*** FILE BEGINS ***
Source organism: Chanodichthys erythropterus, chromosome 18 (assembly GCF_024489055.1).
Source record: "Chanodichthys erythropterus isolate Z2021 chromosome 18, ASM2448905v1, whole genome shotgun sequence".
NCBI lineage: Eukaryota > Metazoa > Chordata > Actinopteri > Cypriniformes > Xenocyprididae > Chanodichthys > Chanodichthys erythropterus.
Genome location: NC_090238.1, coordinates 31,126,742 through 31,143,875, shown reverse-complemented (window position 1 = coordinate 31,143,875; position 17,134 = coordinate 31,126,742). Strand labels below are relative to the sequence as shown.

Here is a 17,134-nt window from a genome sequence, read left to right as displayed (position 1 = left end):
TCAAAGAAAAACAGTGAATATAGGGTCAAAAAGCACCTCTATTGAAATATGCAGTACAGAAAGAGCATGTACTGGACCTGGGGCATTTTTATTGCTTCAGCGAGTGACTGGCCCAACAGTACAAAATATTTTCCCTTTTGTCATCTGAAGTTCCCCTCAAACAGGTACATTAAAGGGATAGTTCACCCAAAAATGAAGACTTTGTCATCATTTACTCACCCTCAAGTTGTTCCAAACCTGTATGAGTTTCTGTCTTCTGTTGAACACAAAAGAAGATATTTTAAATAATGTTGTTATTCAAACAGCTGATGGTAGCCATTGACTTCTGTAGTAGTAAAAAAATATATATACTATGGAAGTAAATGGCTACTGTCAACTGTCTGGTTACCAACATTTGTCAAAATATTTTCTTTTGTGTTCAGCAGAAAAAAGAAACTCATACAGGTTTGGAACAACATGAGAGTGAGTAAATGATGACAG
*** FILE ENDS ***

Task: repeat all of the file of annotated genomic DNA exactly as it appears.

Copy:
Source organism: Chanodichthys erythropterus, chromosome 18 (assembly GCF_024489055.1).
Source record: "Chanodichthys erythropterus isolate Z2021 chromosome 18, ASM2448905v1, whole genome shotgun sequence".
NCBI lineage: Eukaryota > Metazoa > Chordata > Actinopteri > Cypriniformes > Xenocyprididae > Chanodichthys > Chanodichthys erythropterus.
Genome location: NC_090238.1, coordinates 31,126,742 through 31,143,875, shown reverse-complemented (window position 1 = coordinate 31,143,875; position 17,134 = coordinate 31,126,742). Strand labels below are relative to the sequence as shown.

Here is a 17,134-nt window from a genome sequence, read left to right as displayed (position 1 = left end):
TCAAAGAAAAACAGTGAATATAGGGTCAAAAAGCACCTCTATTGAAATATGCAGTACAGAAAGAGCATGTACTGGACCTGGGGCATTTTTATTGCTTCAGCGAGTGACTGGCCCAACAGTACAAAATATTTTCCCTTTTGTCATCTGAAGTTCCCCTCAAACAGGTACATTAAAGGGATAGTTCACCCAAAAATGAAGACTTTGTCATCATTTACTCACCCTCAAGTTGTTCCAAACCTGTATGAGTTTCTGTCTTCTGTTGAACACAAAAGAAGATATTTTAAATAATGTTGTTATTCAAACAGCTGATGGTAGCCATTGACTTCTGTAGTAGTAAAAAAATATATATACTATGGAAGTAAATGGCTACTGTCAACTGTCTGGTTACCAACATTTGTCAAAATATTTTCTTTTGTGTTCAGCAGAAAAAAGAAACTCATACAGGTTTGGAACAACATGAGAGTGAGTAAATGATGACAG